I see your point, and if someone has enough of an ego to think they're the next Nobel Prize winner, then they deserve to be deflated. As the saying goes, "extraordinary claims require extraordinary evidence". So, if someone really thinks they have a perpetual motion machine, you can always tell them "show the math and explain how to replicate the experiment".

    The Youtube channel Veritasium covers a lot of subjects of seemingly impossible things. The most recent was about a wind-powered vehicle that could move faster than the wind. It's not breaking the laws of physics and it's not doing anything especially complicated either. Mathematically, it's very simple (Steve Mould does a good job explaining the math in a simple way). But, that's a very easy thing to dismiss, because if you don't think outside the box, you're just going to say "that isn't possible" and move on, which the creators of this project faced multiple times. Granted, I don't like their ego, but, it's easy to have one when you have a working proof-of-concept that nobody believed could work.

    Leave a comment:


  • bavay
    replied
    Originally posted by schmidtbag View Post
    muncrief
    Often when academics, researchers, and scientists make fun of an idea, it either shows a lack of understanding or it shows they don't want to be proven wrong.
    Not to defend them, there are many known examples of academia outright rejecting perfectly right and disruptive ideas. Moreover, there is no need to be disrespectful. But as part of academia (I do snow cover modeling in a research institute and I develop everything open source), trust me that we definitely receive enough totally bogus ideas (perpetual motion and more) from people who are convinced the Nobel prize is waiting for them. When you are jumping between projects, papers, proposals and you get one more of these emails, you might be tempted to just send it to the trash. It's really a (moral) fight to take the time to read the email and reply with a polite negative response. In my case, you can also add to the mix all the questions about things that are documented with our model (in a "Getting started" page) or general computer questions like "how do I open a terminal" (although by now this is also in our documentation), but this is the daily business of open source developers...

    Mathias
    PS: and I forgot questions like "my teacher asked me to use your model, could you give me a list of things it has been used for" (hint: use a search engine to find all the relevant papers!)

    Leave a comment:


  • edwaleni
    replied
    Wow, Maybe I can run this on my 1990 CBUS era Cisco MGS and AGS+ with the Flash option. Wahoo.

    Leave a comment:


  • thunderbird32
    replied
    Based on the driver name, I assume this is based off an IDE driver written for the Atari Falcon? Humorous that a system as rare as the Falcon should be the basis for supporting machines as common (comparatively) as the Macintosh.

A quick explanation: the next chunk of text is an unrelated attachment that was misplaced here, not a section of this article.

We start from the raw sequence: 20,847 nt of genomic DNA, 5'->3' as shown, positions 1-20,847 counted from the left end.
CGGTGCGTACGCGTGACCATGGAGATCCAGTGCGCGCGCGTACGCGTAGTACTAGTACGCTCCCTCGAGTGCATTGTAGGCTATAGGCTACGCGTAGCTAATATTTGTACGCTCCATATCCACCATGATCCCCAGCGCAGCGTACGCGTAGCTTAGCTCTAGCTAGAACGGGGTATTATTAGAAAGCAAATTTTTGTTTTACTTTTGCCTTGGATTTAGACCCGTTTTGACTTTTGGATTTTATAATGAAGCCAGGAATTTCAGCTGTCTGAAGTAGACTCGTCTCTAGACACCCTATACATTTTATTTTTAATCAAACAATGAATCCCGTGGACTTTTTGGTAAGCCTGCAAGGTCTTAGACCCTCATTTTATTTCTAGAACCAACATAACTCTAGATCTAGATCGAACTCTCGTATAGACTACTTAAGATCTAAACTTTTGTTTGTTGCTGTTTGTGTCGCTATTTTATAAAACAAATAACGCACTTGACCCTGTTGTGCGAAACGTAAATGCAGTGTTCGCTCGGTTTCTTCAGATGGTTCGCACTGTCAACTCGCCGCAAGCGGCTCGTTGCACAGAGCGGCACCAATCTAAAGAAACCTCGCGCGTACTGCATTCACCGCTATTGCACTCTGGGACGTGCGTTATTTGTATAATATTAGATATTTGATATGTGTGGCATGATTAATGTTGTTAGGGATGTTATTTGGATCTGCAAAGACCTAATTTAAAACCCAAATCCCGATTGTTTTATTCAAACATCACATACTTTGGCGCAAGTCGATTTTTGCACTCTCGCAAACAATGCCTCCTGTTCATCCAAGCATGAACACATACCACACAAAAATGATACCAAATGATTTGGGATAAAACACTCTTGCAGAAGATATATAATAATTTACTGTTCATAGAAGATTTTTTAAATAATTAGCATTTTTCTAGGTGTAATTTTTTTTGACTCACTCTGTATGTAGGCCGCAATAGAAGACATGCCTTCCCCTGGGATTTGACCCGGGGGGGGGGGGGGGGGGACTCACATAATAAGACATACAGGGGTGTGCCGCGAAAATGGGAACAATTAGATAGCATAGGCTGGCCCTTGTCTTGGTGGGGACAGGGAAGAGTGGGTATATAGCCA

Leave a comment:


  • schmidtbag
    replied
    Originally posted by grigi View Post
    This is the reason I never went into academia. It's run by ego-driven kleptomaniacs whom lord all over the people doing actual work. Often for effective negative payment.
    There are so many good people in academia, but if the leadership is rotten, they rot people reporting to them. And so the bad attitudes spread.

    Sorry for my reaction but that part of your message triggered some really bad memories.
    muncrief
    Often when academics, researchers, and scientists make fun of an idea, it either shows a lack of understanding or it shows they don't want to be proven wrong.

    Leave a comment:


  • paulr
    replied
    Originally posted by muncrief View Post
    And when they found out I'd barely graduated high school, and had no formal training at all, they outright made fun of me.
    That cuts and speaks terribly about them. I would have expected a friendly chat and discussion of why, at the time, the current research was not heading in that direction, at least based on the personalities of the physics people I know.

    Leave a comment:


  • Chewi
    replied
    I will almost certainly use this driver at some point so thank you, Finn Thain!

    Leave a comment:


  • grigi
    replied
    Originally posted by muncrief View Post
    where I was roundly chastised for such a foolish pursuit, and scolded for wasting their time. And when they found out I'd barely graduated high school, and had no formal training at all, they outright made fun of me.
    This is the reason I never went into academia. It's run by ego-driven kleptomaniacs whom lord all over the people doing actual work. Often for effective negative payment.
    There are so many good people in academia, but if the leadership is rotten, they rot people reporting to them. And so the bad attitudes spread.

    Sorry for my reaction but that part of your message triggered some really bad memories.

    Leave a comment: